Since independence, Estonia has dismantled a Soviet-era system of trade barriers and tariffs to become one of the world's most free-trading nations. In the early 1990s, exports to the west quadrupled, helping to generate a strong surplus in the current account. More recently, however, the balance of trade on goods has been negative. nstrained by its currency board system, stands to grow by attracting foreign capital. Services and capital inflows have produced income in the form of foreign direct investment, which remains strong.
The US Central Intelligence Agency (CIA) reports that in 2002 the purchasing power parity of Estonia's exports was $3.4 billion while imports totaled $4.4 billion resulting in a trade deficit of $1 billion.
The International Monetary Fund (IMF) reports that in 2001 Estonia had exports of goods totaling $3.34 billion and imports totaling $4.13 billion. The services credit totaled $1.64 billion and debit $1.07 billion. The following table summarizes Estonia's balance of payments as reported by the IMF for 2001 in millions of US dollars.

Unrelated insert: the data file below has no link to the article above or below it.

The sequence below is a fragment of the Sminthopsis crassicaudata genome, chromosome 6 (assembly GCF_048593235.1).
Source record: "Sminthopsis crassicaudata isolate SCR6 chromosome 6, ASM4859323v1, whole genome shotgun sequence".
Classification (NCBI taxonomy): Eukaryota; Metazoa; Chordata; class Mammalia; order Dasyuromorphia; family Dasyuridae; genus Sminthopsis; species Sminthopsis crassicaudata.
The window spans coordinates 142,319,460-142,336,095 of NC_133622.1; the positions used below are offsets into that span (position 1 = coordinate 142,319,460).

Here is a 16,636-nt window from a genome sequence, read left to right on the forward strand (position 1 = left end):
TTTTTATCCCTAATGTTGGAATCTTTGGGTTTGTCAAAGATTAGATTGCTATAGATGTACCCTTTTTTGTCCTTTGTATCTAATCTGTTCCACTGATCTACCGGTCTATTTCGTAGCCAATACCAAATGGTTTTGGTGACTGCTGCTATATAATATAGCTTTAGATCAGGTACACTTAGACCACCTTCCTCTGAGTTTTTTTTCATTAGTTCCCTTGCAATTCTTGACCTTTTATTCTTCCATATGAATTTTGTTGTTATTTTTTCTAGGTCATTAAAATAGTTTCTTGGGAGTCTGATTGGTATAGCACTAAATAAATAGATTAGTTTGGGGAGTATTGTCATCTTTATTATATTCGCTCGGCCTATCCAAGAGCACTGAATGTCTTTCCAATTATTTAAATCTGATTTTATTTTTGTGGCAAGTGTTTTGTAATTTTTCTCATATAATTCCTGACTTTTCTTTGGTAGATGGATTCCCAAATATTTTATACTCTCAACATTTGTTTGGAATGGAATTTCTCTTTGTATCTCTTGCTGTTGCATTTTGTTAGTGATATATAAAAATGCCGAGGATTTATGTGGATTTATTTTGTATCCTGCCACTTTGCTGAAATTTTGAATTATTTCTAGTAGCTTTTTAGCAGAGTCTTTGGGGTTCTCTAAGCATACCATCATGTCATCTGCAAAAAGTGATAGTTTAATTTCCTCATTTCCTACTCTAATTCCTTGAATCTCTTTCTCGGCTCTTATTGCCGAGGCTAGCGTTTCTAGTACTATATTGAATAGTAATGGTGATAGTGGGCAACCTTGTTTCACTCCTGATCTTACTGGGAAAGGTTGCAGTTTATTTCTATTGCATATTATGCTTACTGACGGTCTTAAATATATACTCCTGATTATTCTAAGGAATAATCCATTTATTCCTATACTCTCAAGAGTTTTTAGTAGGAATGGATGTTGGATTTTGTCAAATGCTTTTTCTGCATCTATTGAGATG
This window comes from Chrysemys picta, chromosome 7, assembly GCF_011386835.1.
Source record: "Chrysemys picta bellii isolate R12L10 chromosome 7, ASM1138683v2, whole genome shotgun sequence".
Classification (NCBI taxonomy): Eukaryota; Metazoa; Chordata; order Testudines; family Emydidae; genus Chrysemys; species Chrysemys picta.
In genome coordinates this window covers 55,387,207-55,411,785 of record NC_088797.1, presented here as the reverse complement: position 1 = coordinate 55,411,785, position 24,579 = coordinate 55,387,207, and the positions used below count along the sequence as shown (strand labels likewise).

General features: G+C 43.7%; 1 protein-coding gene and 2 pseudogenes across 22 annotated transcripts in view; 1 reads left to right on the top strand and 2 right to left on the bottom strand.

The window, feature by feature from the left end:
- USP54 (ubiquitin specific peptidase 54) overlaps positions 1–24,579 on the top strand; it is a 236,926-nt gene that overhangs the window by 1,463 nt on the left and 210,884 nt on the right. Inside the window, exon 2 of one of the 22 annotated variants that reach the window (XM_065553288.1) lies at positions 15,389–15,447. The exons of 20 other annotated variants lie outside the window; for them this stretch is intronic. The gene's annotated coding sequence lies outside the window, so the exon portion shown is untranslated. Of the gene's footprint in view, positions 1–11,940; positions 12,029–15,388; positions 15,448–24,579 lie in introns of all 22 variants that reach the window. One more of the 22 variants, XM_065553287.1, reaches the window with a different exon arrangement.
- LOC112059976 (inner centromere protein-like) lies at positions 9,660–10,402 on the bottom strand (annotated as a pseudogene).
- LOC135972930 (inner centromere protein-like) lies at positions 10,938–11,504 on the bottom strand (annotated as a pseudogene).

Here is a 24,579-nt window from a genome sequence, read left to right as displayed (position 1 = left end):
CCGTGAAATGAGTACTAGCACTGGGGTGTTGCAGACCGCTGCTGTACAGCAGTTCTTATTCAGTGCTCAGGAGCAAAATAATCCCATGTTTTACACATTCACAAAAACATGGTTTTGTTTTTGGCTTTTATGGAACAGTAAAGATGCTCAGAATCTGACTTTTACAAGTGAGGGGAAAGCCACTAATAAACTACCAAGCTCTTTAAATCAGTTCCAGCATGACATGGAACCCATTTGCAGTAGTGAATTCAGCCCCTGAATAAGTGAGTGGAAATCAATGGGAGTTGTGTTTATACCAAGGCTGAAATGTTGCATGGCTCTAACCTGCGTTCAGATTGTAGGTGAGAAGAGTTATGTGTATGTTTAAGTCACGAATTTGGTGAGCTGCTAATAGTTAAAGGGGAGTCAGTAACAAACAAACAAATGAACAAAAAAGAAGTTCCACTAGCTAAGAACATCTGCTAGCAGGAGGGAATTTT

|Balance on goods||-787|
|Balance on services||578|
|Balance on income||-281|
|Direct investment abroad||-200|
|Direct investment in Estonia||539|
|Portfolio investment assets||13|
|Portfolio investment liabilities||83|
|Other investment assets||-298|
|Other investment liabilities||171|
|Net Errors and Omissions||-13|
|Reserves and Related Items||40|